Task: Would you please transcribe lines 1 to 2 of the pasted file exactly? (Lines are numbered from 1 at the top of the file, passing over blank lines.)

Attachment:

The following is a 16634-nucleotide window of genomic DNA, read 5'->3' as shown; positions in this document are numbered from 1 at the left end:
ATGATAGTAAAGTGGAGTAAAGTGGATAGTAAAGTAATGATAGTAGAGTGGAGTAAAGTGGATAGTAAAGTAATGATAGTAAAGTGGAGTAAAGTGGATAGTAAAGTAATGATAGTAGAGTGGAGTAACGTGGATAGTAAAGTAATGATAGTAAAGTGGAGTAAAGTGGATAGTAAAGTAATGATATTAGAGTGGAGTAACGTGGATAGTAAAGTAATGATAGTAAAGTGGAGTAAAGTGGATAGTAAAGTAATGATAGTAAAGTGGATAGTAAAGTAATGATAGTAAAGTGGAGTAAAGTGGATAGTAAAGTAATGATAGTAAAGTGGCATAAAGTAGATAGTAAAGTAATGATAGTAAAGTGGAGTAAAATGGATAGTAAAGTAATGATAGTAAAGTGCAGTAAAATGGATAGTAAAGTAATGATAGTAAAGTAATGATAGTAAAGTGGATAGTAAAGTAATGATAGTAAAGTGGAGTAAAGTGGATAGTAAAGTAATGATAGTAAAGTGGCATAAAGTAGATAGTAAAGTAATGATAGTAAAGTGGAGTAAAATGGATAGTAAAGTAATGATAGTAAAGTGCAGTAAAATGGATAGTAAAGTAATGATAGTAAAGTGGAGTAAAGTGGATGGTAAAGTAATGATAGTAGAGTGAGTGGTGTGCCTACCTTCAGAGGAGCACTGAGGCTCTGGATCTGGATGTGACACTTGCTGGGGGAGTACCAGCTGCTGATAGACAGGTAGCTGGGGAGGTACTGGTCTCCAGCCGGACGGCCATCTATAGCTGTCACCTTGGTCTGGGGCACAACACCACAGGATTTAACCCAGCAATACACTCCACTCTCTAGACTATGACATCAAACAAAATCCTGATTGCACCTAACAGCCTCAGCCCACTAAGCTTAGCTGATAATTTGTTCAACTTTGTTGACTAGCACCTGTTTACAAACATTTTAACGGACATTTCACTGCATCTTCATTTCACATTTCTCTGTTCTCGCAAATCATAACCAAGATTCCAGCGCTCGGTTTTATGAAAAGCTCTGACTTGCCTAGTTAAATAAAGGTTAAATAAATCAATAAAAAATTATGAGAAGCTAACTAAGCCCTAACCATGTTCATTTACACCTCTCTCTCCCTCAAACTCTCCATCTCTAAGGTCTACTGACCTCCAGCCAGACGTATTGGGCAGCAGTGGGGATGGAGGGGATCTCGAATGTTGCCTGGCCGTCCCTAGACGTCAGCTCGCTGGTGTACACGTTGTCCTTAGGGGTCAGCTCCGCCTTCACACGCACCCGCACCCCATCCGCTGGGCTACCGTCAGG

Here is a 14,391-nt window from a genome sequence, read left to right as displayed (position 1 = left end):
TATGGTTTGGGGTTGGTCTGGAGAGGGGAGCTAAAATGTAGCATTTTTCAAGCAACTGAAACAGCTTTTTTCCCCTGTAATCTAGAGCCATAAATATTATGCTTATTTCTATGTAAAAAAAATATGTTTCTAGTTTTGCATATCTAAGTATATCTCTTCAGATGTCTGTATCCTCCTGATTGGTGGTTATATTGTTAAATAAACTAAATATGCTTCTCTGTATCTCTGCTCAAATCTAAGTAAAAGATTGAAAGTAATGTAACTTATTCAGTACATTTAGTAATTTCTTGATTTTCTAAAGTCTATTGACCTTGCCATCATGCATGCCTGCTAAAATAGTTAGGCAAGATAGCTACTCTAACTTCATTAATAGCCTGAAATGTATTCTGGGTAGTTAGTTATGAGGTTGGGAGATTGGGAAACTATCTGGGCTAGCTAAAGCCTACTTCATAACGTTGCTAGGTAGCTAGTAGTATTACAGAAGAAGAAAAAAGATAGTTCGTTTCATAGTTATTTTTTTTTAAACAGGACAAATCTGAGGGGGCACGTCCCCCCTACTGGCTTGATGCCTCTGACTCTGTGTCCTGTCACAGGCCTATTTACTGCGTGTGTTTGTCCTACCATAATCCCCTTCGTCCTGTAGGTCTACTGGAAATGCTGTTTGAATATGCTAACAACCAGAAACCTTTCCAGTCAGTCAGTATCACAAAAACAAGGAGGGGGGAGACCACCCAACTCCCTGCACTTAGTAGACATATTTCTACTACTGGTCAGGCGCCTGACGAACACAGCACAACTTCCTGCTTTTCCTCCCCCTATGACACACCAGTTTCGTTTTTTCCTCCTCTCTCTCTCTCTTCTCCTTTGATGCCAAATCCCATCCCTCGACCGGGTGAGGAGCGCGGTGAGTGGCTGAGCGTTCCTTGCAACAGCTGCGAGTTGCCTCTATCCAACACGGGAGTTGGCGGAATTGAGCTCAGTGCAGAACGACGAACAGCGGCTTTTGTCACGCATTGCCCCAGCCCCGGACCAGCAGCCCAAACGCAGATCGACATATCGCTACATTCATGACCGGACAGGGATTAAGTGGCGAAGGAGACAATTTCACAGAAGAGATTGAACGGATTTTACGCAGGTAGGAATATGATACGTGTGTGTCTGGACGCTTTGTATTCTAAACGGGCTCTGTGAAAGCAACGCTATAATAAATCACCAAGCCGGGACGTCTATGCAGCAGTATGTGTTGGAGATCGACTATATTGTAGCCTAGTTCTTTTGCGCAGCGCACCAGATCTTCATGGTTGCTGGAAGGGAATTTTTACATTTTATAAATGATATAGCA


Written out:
The following is a 16634-nucleotide window of genomic DNA, read 5'->3' as shown; positions in this document are numbered from 1 at the left end:
ATGATAGTAAAGTGGAGTAAAGTGGATAGTAAAGTAATGATAGTAGAGTGGAGTAAAGTGGATAGTAAAGTAATGATAGTAAAGTGGAGTAAAGTGGATAGTAAAGTAATGATAGTAGAGTGGAGTAACGTGGATAGTAAAGTAATGATAGTAAAGTGGAGTAAAGTGGATAGTAAAGTAATGATATTAGAGTGGAGTAACGTGGATAGTAAAGTAATGATAGTAAAGTGGAGTAAAGTGGATAGTAAAGTAATGATAGTAAAGTGGATAGTAAAGTAATGATAGTAAAGTGGAGTAAAGTGGATAGTAAAGTAATGATAGTAAAGTGGCATAAAGTAGATAGTAAAGTAATGATAGTAAAGTGGAGTAAAATGGATAGTAAAGTAATGATAGTAAAGTGCAGTAAAATGGATAGTAAAGTAATGATAGTAAAGTAATGATAGTAAAGTGGATAGTAAAGTAATGATAGTAAAGTGGAGTAAAGTGGATAGTAAAGTAATGATAGTAAAGTGGCATAAAGTAGATAGTAAAGTAATGATAGTAAAGTGGAGTAAAATGGATAGTAAAGTAATGATAGTAAAGTGCAGTAAAATGGATAGTAAAGTAATGATAGTAAAGTGGAGTAAAGTGGATGGTAAAGTAATGATAGTAGAGTGAGTGGTGTGCCTACCTTCAGAGGAGCACTGAGGCTCTGGATCTGGATGTGACACTTGCTGGGGGAGTACCAGCTGCTGATAGACAGGTAGCTGGGGAGGTACTGGTCTCCAGCCGGACGGCCATCTATAGCTGTCACCTTGGTCTGGGGCACAACACCACAGGATTTAACCCAGCAATACACTCCACTCTCTAGACTATGACATCAAACAAAATCCTGATTGCACCTAACAGCCTCAGCCCACTAAGCTTAGCTGATAATTTGTTCAACTTTGTTGACTAGCACCTGTTTACAAACATTTTAACGGACATTTCACTGCATCTTCATTTCACATTTCTCTGTTCTCGCAAATCATAACCAAGATTCCAGCGCTCGGTTTTATGAAAAGCTCTGACTTGCCTAGTTAAATAAAGGTTAAATAAATCAATAAAAAATTATGAGAAGCTAACTAAGCCCTAACCATGTTCATTTACACCTCTCTCTCCCTCAAACTCTCCATCTCTAAGGTCTACTGACCTCCAGCCAGACGTATTGGGCAGCAGTGGGGATGGAGGGGATCTCGAATGTTGCCTGGCCGTCCCTAGACGTCAGCTCGCTGGTGTACACGTTGTCCTTAGGGGTCAGCTCCGCCTTCACACGCACCCGCACCCCATCCGCTGGGCTACCGTCAGG